8 ways to protect your back from winter threats

A young woman with pain in her lower back.

Tennessee winters don’t typically raise concerns about frostbite or hypothermia. But that doesn’t mean the colder months can’t affect your health. Winter can be a threat to the health of your back. And the cold weather is just part of the problem. There’s also ice and snow to contend with.

WellTuned checked in with BlueCross BlueShield of Tennessee certified exercise physiologist Tyler Waclawski to find out how you can protect your back and spine during the harsh winter months.

“It can be difficult at times to stay motivated to exercise when the temperature drops,” Tyler says. “But taking care of your overall health and the health of your back is extremely important because your muscles are more vulnerable this time of year.”

Tips for protecting your back in cold weather

Tyler Waclawski: If you already suffer from lower back pain, you may already be extra cautious at all times. That’s an excellent tack to take during the winter, too. But even people who don’t have any existing back injuries or history of low back pain could benefit from being proactive. You don’t want to accidentally injure yourself shoving snow or falling on ice.

Here are ways to help protect your back from injury this winter:

1. Stay active

Tempted to hibernate when it’s cold? Try to resist the urge. Inactivity leads to tightness and stiffness throughout the back. Plus it also weakens your core muscles that help stabilize your spine. Stay active with regular movement and exercises such as walking and strength training.

2. Warm up before you exercise

You never want to jump right into exercising without giving your body a chance to warm up first. Cold muscles are stiff muscles, and they’re more susceptible to injury in colder weather. Try some stretches like forward hinges and leg swings.

3. Don’t push yourself too hard

Overexertion can actually put strain on muscles and ligaments in your lower back. You may wind up with some pain and stiffness if you throw yourself too hard into too much physical activity. That’s especially true when temperatures are low.

4. Be mindful of previous injuries

Research suggests that symptoms of certain chronic conditions like sciatica and some kinds of arthritis worsen when the temperatures dip. Be mindful of any pre-existing conditions or injuries that you have and stop what you’re doing if you start to feel twinges.

5. Dress appropriately for the weather

Dress in layers so you’ll stay warm—and be able to keep your muscles warm and limber so they are less likely to get injured. If you’re going to be out in the snow or rain, make sure you’re wearing water-repellant gear. Wear shoes that have good traction on the soles so you’ll be less likely to slip or slide and fall.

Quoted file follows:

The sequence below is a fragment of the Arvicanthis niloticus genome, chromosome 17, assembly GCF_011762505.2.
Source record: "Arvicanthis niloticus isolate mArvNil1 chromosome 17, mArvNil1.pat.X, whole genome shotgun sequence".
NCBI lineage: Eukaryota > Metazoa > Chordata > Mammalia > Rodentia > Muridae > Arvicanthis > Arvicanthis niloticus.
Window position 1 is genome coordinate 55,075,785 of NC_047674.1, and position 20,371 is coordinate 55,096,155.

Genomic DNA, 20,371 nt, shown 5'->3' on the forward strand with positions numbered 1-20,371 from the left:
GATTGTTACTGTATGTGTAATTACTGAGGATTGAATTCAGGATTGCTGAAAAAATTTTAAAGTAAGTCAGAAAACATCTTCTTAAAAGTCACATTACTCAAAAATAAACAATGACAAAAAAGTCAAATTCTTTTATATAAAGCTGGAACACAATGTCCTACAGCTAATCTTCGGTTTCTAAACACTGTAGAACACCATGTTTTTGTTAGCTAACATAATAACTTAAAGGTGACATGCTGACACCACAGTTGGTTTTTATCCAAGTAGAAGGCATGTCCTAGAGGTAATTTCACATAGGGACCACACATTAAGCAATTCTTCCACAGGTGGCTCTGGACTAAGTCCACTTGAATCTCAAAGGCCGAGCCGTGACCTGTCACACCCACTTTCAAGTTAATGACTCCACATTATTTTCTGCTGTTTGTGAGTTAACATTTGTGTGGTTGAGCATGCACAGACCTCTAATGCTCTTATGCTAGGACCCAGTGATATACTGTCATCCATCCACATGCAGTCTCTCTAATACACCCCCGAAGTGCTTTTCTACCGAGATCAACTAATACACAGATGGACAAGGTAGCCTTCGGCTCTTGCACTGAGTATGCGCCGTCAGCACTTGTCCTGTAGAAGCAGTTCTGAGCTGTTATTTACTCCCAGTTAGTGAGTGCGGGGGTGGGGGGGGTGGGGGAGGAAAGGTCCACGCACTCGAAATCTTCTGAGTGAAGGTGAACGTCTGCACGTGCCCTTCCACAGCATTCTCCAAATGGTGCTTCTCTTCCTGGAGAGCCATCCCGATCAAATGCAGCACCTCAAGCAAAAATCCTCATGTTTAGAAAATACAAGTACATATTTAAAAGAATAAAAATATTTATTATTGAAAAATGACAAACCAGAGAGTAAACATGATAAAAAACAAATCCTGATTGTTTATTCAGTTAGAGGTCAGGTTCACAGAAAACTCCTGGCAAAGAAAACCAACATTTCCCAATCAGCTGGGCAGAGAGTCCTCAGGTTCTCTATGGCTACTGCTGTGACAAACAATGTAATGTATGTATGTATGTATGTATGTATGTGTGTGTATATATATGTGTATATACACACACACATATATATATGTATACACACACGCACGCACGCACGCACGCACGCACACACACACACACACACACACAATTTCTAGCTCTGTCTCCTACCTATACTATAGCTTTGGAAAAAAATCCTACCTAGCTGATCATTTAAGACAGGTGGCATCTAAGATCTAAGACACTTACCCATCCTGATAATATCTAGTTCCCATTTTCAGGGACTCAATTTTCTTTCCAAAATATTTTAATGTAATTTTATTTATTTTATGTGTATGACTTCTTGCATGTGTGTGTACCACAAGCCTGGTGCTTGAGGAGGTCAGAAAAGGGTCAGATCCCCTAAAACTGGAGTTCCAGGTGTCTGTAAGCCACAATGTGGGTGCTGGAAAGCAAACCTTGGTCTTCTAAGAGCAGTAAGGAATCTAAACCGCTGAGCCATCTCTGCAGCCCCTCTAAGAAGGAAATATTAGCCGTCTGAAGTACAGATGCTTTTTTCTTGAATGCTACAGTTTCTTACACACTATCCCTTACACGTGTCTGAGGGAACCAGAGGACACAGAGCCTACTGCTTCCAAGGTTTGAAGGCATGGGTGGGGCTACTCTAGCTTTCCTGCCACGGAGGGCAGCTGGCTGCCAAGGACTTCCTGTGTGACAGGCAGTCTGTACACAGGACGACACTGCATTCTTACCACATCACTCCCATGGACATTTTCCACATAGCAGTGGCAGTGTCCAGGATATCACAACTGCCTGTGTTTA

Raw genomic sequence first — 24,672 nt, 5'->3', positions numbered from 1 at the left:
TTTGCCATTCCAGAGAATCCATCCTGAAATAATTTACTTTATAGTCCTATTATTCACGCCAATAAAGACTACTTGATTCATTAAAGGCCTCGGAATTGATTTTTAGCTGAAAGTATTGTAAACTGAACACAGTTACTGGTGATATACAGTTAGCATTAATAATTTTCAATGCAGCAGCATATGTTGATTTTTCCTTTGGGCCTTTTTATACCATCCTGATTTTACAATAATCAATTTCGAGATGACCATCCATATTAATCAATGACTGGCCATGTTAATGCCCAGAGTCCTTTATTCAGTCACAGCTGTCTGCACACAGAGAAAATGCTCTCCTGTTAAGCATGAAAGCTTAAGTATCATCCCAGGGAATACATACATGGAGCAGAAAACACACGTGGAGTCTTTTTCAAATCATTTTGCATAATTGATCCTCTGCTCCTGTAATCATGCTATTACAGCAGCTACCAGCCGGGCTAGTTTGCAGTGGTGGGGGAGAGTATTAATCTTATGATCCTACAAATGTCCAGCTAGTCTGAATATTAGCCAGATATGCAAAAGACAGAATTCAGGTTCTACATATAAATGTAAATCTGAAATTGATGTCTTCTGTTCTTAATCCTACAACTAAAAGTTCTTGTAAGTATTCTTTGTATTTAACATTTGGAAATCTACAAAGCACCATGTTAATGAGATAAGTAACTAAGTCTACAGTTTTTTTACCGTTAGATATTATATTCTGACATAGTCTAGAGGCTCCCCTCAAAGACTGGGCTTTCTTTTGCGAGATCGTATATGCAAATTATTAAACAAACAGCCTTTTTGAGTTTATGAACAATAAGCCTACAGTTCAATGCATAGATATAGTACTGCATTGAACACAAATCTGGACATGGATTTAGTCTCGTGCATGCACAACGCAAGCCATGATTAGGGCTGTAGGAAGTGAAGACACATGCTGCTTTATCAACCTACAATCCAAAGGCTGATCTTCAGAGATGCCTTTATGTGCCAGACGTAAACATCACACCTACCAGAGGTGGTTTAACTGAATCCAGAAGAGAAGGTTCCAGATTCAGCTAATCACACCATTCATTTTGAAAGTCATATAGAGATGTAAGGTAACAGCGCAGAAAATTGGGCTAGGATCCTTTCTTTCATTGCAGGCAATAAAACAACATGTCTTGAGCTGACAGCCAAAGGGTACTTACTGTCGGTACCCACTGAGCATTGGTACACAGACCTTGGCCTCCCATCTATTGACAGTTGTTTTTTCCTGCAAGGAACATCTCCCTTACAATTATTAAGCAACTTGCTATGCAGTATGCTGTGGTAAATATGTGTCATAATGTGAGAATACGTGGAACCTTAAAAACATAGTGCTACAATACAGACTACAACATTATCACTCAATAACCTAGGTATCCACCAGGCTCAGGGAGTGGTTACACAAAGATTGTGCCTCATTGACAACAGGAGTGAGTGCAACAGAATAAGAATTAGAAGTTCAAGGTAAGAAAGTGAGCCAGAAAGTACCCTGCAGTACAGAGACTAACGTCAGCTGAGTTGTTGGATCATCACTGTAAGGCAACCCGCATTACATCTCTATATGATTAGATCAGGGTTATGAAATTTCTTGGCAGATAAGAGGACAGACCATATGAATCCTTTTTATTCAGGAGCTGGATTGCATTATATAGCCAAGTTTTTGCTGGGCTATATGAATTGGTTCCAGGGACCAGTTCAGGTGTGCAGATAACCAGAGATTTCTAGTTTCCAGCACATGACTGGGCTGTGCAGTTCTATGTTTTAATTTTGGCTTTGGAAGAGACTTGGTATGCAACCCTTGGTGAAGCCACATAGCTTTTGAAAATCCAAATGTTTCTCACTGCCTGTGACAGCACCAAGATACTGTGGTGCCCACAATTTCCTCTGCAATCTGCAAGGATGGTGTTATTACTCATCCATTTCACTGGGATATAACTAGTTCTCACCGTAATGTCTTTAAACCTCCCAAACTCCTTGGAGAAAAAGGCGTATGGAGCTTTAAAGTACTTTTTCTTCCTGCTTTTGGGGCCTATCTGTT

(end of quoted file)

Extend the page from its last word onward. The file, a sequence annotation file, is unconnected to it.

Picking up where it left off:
6. Use good shoveling technique

Every year, you hear about the people who wind up in the emergency room from a snow-shoveling-related injury. Don’t be one of them. Use good technique when shoveling snow, which includes bending at the knees to maintain the normal curvature of the back and spine and lifting smaller (and lighter) amounts of snow with each shovelful. Try to avoid twisting or bending at the waist when shoveling and tossing the snow aside. Take breaks regularly to rest and stretch, too.

7. Reconsider those early mornings if you can

If you love to exercise first thing in the morning, get up a few minutes earlier and take that time to loosen up your muscles. This is especially important in the early mornings in winter months when the temperature is colder. However, if you can avoid early-morning snow-shoveling sessions, you might consider that. Some experts caution that your spinal discs may be at greater risk for herniation from bending and twisting after you wake up in the morning.

8. Walk like a penguin

Sidewalks, parking lots and driveways can become slick with ice—and dangerous to walk on. If you slip and fall, you could sustain a serious injury to your back. It might sound silly to suggest that you walk like a penguin, but actually, it’s good advice! Point your feet slightly outward and walk flat-footed. Keep your arms out to the side for balance. Then walk or shuffle slowly ahead.

See your doctor if you develop any problems

Tyler Waclawski: Caution and prevention can make a huge difference. But if you do start to notice any problems, even if you’re being careful, stop and take a break. And if they persist, let your doctor know. They can provide guidance on treating any back pain or other symptoms, as well as more guidance on prevention strategies.

More from Tyler Waclawski on WellTuned.

Jennifer Larson

Jennifer Larson is Nashville-based writer and editor with nearly 20 years of experience. She specializes in health care and family issues.

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Get more information about specific health terms, topics and conditions to better manage your health on bcbst.com. BlueCross BlueShield of Tennessee members can access wellness-related discounts on fitness products, gym memberships, healthy eating and more through Blue365®. BCBST members can also find tools and resources to help improve health and well-being by logging into BlueAccess and going to the Managing Your Health tab.